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Thread: 31,400 Table Saw Accidents a Year

  1. #46
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    I like the fact that some people "improved" the statistic by viewing the injury *rate*.

    I'd go one step further, though.

    Like transportation, the stats are generally viewed in "passenger miles."

    In other words, the TS injury rate could be more granular, and -- IMHO -- more useful, if we knew the rate as a function of operator/operation hours.

  2. Alcohol

    I've spent many a day working in the shop with a beer in my hand. Those are days I conserve the most energy. No power tools are EVER turned on as soon as I crack a beer. Once I crack a beer it's time to clean the shop or close the doors. This mindset came from a day of roofing with a friend. Had a beer at lunch, got back on the roof and promptly put a shingle staple through my middle finger. Staple entered right next to the nail, stuck out the other side. I've decided to apply that lesson learned to woodworking tools.


  3. #48
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    As someone else stated, my immediate thought was 10 times a year could be the same person... So, 31,000 incidents could easily be 20,000 people. Hard for you to believe? Think of this:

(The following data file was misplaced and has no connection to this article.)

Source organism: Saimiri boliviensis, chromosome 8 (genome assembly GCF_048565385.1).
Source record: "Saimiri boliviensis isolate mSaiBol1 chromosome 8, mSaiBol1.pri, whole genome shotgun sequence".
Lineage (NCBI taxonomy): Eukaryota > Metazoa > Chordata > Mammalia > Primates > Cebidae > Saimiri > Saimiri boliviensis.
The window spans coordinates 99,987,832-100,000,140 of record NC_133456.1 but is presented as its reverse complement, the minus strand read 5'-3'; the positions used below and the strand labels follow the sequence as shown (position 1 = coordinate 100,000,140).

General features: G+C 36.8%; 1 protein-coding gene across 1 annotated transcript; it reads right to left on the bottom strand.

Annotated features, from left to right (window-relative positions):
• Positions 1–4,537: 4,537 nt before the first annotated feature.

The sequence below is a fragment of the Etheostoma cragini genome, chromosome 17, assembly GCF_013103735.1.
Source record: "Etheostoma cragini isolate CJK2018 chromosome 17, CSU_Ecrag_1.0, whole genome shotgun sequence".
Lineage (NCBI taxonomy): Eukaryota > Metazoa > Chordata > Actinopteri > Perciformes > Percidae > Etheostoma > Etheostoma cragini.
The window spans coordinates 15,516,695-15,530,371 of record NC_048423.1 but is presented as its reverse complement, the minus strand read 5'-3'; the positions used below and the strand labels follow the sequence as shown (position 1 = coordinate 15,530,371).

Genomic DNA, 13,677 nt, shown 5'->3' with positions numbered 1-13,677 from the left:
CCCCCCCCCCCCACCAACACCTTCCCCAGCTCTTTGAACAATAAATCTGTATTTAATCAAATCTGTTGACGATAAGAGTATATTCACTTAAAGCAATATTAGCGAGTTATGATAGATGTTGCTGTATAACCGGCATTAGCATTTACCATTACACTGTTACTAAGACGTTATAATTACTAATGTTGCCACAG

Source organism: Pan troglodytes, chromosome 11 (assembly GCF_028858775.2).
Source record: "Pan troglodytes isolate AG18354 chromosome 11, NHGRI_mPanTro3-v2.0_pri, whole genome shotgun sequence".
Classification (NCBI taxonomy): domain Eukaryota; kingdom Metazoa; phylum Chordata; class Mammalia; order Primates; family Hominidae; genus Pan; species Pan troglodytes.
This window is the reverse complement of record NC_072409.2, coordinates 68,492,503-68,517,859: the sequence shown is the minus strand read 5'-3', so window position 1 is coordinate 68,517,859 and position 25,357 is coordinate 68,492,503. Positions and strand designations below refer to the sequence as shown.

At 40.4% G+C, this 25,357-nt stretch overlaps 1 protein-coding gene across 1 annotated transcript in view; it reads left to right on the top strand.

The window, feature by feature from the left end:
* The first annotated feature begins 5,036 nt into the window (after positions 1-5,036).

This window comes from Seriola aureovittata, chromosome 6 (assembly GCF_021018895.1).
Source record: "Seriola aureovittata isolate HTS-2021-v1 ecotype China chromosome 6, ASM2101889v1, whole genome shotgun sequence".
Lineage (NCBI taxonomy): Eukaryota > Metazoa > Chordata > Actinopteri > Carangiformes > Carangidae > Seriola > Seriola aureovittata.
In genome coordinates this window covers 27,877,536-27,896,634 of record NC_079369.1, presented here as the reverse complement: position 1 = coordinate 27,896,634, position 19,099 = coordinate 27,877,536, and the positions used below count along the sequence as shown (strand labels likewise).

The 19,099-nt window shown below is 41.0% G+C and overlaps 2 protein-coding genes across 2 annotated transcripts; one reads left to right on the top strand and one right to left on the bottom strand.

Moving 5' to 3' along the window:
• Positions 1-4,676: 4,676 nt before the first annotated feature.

Imagine, for a moment, how stupid the AVERAGE person is. Wait for it, wait for it... Now, realize that HALF the population is STUPIDER (like that word?) than them! How is THAT for depressing...
    I drink, therefore I am.

  4. #49
    Quote Originally Posted by Mike Cruz View Post
    As someone else stated, my immediate thought was 10 times a year could be the same person... So, 31,000 incidents could easily be 20,000 people. Hard for you to believe?
    Yep, it's really, really hard to believe that more than one or two people would get injured by a table saw 10 times in one year in all of the United States.

    It's really hard to believe that any significant number would be injured by a table saw five times in one year.

    For one thing, the recovery time from a serious injury would put them out of operation for months on end.

    Mike